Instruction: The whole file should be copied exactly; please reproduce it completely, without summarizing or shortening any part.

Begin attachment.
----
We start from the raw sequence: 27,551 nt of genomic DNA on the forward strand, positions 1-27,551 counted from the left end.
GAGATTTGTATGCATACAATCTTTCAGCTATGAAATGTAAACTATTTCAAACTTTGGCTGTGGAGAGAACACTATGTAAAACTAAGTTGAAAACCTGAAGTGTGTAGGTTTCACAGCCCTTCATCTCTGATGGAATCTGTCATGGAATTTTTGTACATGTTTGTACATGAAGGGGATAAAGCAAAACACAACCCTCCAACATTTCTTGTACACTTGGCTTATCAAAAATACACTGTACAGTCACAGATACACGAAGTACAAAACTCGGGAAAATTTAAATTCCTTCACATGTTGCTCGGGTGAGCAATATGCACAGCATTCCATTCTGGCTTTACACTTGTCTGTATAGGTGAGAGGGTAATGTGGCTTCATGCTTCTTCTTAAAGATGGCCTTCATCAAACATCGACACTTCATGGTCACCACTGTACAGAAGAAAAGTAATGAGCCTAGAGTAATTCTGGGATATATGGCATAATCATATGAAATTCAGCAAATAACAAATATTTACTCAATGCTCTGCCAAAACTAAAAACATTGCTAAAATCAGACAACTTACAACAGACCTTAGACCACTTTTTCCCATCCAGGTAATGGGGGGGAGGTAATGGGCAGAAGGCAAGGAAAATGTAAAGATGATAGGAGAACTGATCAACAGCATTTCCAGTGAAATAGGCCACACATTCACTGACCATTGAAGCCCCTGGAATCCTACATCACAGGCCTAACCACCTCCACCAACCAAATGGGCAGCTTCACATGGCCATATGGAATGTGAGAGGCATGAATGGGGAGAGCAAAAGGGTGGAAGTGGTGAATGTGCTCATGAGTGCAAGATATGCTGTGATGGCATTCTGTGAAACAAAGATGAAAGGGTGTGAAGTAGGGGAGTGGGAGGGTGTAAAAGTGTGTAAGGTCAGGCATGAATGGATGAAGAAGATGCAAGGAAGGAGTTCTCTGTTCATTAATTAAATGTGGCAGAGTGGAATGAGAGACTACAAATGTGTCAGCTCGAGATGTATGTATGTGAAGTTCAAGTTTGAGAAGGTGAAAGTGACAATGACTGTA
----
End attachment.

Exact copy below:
We start from the raw sequence: 27,551 nt of genomic DNA on the forward strand, positions 1-27,551 counted from the left end.
GAGATTTGTATGCATACAATCTTTCAGCTATGAAATGTAAACTATTTCAAACTTTGGCTGTGGAGAGAACACTATGTAAAACTAAGTTGAAAACCTGAAGTGTGTAGGTTTCACAGCCCTTCATCTCTGATGGAATCTGTCATGGAATTTTTGTACATGTTTGTACATGAAGGGGATAAAGCAAAACACAACCCTCCAACATTTCTTGTACACTTGGCTTATCAAAAATACACTGTACAGTCACAGATACACGAAGTACAAAACTCGGGAAAATTTAAATTCCTTCACATGTTGCTCGGGTGAGCAATATGCACAGCATTCCATTCTGGCTTTACACTTGTCTGTATAGGTGAGAGGGTAATGTGGCTTCATGCTTCTTCTTAAAGATGGCCTTCATCAAACATCGACACTTCATGGTCACCACTGTACAGAAGAAAAGTAATGAGCCTAGAGTAATTCTGGGATATATGGCATAATCATATGAAATTCAGCAAATAACAAATATTTACTCAATGCTCTGCCAAAACTAAAAACATTGCTAAAATCAGACAACTTACAACAGACCTTAGACCACTTTTTCCCATCCAGGTAATGGGGGGGAGGTAATGGGCAGAAGGCAAGGAAAATGTAAAGATGATAGGAGAACTGATCAACAGCATTTCCAGTGAAATAGGCCACACATTCACTGACCATTGAAGCCCCTGGAATCCTACATCACAGGCCTAACCACCTCCACCAACCAAATGGGCAGCTTCACATGGCCATATGGAATGTGAGAGGCATGAATGGGGAGAGCAAAAGGGTGGAAGTGGTGAATGTGCTCATGAGTGCAAGATATGCTGTGATGGCATTCTGTGAAACAAAGATGAAAGGGTGTGAAGTAGGGGAGTGGGAGGGTGTAAAAGTGTGTAAGGTCAGGCATGAATGGATGAAGAAGATGCAAGGAAGGAGTTCTCTGTTCATTAATTAAATGTGGCAGAGTGGAATGAGAGACTACAAATGTGTCAGCTCGAGATGTATGTATGTGAAGTTCAAGTTTGAGAAGGTGAAAGTGACAATGACTGTA